Making Sense of International Test Competition
It was inevitable that a study of how American students perform against their counterparts around the globe would challenge longstanding assumptions about the role that poverty plays. In "When the Best Is Mediocre," Jay P. Greene and Josh B. McGee developed the Global Report Card to compare reading and math achievement between 2004 and 2007 for "virtually every public school district in the United States with the average achievement in a set of 25 other countries with developed economies that might be considered our economic peers and sometime competitors" (Education Next, Winter 2012).
What the study found was that even affluent suburban school districts - the ones Americans take such pride in - "often produce results that are mediocre when compared with those of our international peers." How is this possible if poverty is supposed to be so predictive of performance? After all, these elite districts are populated by children of the wealthiest families in their respective communities. To answer this question requires unpacking what is in the report.
First, the study focused on math, claiming it is the subject that provides the best comparisons across countries and is most closely correlated with economic growth. However, that assertion alone is arguable. Successful corporate leadership does not depend on math expertise alone. It also involves other wherewithal, such as the ability to inspire others. If this were not true, then only certified public accountants would be heading up megacorporations. A more sinister explanation about those who rise to the top is contained in a provocative essay in The Guardian ("The 1% are the very best destroyers of wealth the world has ever seen," Nov. 7). The writer argues that talent and intelligence are not nearly as important as a "combination of the ruthless exploitation of others and accidents of birth."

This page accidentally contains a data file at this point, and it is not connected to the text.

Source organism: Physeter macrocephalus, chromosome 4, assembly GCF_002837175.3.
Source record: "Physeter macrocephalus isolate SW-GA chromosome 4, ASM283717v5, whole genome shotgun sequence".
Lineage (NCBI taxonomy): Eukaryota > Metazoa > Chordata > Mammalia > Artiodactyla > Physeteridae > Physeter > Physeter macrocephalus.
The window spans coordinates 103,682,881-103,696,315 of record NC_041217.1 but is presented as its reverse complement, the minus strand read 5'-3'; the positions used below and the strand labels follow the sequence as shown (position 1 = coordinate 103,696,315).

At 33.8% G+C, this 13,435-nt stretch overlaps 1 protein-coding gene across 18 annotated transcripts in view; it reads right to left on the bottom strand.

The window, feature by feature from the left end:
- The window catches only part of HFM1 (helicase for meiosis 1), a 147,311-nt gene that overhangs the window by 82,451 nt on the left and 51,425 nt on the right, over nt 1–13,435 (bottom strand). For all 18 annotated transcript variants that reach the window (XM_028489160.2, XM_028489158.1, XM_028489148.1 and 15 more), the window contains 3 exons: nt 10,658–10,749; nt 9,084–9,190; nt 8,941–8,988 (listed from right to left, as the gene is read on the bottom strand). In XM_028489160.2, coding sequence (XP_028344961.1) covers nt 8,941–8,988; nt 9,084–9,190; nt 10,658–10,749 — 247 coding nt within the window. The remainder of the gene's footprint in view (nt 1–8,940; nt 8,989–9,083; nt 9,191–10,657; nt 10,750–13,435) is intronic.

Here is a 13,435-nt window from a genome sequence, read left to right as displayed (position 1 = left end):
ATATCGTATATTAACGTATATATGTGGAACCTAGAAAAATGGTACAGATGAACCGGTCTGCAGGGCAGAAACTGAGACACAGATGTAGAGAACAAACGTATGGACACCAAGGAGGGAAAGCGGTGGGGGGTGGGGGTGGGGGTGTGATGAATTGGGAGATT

Second, the Greene-McGee study does not make fair comparisons. In "PISA: It's Poverty Not Stupid," Gerald N. Tirozzi, executive director of the National Association of Secondary School Principals, argues that a more accurate assessment of the performance of American students in reading would entail comparing the scores of schools here with schools having similar poverty rates abroad (The Principal Difference, Dec. 2010). Schools with less than a 10 percent poverty rate had a PISA score of 551, ranking the U.S. No. 1 compared to ten countries with similar rates. In the next category of 10-24.9 percent poverty rate, the U.S. still placed No. 1 with a score of 527 out of 10 comparable nations.
Finally, I question the obsession with rankings in general. When scores on the closely watched PISA, TIMSS or PIRLS are examined, it becomes obvious that small differences in scores loom large because of their ability to determine rankings. Is a four- or five-point difference on a standardized test significant in the real world? Yet you'd never know that by reading alarmist stories by corporate education reformers.
It's time to put the entire issue of rankings in proper perspective. They distort educational quality, leading taxpayers to make flawed judgments about how young people are educated. This plays right into the hands of privateers who want to undermine confidence in public schools. Data collection is important, but it has to be properly interpreted.